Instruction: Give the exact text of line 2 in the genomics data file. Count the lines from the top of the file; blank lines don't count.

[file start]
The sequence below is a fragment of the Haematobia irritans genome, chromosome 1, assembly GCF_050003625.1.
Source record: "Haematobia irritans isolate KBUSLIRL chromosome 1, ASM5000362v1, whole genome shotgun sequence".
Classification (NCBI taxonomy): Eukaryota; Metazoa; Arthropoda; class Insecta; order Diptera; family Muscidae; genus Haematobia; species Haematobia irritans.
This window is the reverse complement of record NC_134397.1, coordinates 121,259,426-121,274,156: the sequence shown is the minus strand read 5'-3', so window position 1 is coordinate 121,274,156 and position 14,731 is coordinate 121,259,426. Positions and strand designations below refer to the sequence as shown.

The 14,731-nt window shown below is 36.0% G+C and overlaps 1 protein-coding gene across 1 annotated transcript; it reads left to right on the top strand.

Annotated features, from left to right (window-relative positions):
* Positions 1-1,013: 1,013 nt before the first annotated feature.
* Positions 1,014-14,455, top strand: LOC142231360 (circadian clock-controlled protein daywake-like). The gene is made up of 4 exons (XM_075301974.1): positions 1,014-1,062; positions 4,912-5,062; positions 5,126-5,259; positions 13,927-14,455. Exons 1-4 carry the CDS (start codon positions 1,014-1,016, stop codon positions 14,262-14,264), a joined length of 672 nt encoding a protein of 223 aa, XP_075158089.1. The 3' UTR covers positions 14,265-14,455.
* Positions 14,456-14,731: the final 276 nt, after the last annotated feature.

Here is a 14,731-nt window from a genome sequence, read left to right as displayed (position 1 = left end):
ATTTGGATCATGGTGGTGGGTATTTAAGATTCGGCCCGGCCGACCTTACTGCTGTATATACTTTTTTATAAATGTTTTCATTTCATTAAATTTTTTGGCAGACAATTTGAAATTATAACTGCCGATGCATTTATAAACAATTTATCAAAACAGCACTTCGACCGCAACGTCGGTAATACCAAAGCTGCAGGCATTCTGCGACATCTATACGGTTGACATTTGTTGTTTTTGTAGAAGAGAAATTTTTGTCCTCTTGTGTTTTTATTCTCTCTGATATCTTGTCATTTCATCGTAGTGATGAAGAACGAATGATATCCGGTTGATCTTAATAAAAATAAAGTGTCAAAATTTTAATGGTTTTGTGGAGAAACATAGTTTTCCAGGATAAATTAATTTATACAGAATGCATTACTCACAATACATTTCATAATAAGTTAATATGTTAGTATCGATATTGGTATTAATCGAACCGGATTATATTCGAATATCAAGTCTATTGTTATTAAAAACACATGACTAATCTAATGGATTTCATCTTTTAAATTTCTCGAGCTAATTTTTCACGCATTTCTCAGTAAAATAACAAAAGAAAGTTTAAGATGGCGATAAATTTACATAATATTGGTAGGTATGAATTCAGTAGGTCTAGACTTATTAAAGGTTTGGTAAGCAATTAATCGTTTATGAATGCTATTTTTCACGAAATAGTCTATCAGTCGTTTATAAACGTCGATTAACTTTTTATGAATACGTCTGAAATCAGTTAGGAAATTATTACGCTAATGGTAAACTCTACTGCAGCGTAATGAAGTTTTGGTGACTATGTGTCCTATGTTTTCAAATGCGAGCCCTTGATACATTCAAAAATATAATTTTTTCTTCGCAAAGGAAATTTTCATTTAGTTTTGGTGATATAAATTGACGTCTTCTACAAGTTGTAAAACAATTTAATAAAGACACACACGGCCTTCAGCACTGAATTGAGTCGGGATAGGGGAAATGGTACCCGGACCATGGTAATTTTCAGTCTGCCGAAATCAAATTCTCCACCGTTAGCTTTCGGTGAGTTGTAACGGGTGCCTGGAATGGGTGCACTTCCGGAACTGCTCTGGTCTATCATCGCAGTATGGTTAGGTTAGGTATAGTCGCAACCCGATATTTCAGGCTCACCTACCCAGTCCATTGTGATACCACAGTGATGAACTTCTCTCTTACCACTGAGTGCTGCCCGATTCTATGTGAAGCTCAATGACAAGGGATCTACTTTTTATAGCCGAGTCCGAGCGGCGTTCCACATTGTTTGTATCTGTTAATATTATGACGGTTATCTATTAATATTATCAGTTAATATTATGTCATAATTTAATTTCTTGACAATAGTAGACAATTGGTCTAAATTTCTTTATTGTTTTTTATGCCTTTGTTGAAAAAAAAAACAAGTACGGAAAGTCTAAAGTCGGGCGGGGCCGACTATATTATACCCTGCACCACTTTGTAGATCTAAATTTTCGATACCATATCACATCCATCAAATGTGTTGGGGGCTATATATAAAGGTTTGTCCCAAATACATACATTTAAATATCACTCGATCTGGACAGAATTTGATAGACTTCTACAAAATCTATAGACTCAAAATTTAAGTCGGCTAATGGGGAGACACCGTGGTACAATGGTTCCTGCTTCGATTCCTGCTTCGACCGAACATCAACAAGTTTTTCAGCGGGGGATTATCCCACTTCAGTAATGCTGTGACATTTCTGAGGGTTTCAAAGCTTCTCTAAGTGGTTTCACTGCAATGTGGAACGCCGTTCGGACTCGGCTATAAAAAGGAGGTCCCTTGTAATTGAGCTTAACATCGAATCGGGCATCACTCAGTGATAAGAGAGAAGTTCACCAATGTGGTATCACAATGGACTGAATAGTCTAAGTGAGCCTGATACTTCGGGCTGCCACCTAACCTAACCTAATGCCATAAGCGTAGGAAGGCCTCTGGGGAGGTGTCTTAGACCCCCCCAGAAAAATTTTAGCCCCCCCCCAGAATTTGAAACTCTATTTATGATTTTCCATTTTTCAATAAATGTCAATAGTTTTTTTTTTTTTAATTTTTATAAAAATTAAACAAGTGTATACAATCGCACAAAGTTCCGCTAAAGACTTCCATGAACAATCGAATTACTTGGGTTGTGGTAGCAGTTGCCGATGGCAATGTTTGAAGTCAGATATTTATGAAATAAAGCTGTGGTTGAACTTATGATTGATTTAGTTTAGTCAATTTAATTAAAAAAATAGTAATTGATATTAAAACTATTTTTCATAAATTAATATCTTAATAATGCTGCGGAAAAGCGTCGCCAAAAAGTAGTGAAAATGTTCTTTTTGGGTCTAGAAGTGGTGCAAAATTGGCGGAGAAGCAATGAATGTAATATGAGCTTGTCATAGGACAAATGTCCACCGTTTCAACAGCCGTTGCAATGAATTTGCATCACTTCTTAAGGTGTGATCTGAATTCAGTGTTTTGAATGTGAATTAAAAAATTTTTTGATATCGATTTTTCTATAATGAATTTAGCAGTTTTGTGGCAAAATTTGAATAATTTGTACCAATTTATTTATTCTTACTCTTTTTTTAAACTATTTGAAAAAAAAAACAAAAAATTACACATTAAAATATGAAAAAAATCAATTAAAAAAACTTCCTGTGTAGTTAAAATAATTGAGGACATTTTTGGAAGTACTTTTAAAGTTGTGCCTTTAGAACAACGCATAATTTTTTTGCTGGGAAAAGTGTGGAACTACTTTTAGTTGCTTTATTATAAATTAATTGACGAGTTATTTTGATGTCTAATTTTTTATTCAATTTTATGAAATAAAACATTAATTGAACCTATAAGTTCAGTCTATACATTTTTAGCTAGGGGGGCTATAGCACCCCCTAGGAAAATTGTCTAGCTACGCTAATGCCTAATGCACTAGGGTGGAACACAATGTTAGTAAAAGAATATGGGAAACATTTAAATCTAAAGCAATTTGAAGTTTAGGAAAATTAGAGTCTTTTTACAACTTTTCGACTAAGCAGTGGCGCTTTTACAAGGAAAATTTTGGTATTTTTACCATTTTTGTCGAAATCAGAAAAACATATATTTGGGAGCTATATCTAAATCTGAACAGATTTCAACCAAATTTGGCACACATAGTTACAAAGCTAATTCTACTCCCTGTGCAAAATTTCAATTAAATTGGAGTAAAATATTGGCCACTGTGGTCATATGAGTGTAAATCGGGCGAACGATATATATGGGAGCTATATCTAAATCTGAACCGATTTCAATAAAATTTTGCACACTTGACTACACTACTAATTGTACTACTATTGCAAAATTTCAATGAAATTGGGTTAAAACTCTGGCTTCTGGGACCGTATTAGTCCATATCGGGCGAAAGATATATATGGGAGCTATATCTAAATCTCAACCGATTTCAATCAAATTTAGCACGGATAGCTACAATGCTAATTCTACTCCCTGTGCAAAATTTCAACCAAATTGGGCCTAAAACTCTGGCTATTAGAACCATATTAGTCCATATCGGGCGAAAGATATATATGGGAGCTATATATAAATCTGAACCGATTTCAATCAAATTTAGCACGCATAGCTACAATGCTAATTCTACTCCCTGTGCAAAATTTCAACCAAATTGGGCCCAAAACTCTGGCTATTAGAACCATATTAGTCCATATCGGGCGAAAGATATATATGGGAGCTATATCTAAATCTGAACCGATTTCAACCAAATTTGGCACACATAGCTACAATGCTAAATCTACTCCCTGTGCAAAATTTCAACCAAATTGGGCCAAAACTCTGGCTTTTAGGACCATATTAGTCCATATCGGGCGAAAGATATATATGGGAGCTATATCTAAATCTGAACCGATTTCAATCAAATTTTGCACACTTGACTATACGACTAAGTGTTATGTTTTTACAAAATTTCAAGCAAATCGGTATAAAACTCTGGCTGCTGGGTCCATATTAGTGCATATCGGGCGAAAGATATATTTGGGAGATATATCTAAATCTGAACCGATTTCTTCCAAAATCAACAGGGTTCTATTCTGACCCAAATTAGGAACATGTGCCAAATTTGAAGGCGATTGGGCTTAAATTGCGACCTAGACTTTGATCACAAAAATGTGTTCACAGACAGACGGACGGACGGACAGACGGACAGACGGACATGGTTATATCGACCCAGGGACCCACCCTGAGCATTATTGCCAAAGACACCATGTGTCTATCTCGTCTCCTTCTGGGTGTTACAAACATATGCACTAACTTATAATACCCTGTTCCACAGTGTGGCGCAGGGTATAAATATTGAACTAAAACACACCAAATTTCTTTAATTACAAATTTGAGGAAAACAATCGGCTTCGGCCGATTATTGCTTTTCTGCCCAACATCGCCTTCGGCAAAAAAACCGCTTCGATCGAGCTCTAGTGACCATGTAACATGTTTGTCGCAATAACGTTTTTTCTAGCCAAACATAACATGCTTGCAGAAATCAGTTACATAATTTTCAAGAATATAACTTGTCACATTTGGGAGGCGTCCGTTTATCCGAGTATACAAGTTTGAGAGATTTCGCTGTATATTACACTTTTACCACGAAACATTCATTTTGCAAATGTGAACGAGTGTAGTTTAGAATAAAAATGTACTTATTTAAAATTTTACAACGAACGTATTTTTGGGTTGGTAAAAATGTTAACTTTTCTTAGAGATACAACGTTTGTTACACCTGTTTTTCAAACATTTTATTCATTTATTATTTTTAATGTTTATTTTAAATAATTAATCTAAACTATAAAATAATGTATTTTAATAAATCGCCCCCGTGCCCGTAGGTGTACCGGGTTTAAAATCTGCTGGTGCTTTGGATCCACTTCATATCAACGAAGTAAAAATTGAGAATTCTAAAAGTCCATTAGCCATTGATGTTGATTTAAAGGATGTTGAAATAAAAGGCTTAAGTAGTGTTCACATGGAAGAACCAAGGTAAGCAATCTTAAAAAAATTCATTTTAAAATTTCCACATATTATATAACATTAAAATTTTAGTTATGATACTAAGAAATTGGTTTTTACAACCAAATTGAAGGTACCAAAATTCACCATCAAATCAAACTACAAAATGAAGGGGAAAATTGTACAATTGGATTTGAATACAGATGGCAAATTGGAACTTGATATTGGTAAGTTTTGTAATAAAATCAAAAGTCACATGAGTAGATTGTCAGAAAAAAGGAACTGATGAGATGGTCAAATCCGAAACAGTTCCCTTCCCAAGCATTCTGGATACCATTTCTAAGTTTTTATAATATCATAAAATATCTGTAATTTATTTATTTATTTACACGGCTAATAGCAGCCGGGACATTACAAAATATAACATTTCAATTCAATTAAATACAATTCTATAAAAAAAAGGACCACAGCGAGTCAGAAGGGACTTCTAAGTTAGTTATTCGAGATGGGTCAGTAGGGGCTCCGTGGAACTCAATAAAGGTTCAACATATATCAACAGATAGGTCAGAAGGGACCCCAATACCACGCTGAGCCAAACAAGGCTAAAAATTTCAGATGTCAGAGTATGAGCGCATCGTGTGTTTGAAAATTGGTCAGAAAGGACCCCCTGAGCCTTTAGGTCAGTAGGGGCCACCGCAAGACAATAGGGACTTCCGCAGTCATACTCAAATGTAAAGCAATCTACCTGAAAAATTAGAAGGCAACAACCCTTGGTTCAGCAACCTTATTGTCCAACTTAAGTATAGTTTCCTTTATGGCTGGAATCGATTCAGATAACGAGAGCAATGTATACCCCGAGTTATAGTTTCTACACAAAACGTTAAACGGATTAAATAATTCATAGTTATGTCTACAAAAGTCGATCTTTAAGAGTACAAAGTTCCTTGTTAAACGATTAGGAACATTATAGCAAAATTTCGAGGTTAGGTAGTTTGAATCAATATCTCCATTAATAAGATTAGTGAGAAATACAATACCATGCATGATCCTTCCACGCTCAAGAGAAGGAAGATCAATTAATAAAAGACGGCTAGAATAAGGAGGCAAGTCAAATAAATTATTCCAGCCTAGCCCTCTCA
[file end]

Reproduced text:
Source record: "Haematobia irritans isolate KBUSLIRL chromosome 1, ASM5000362v1, whole genome shotgun sequence".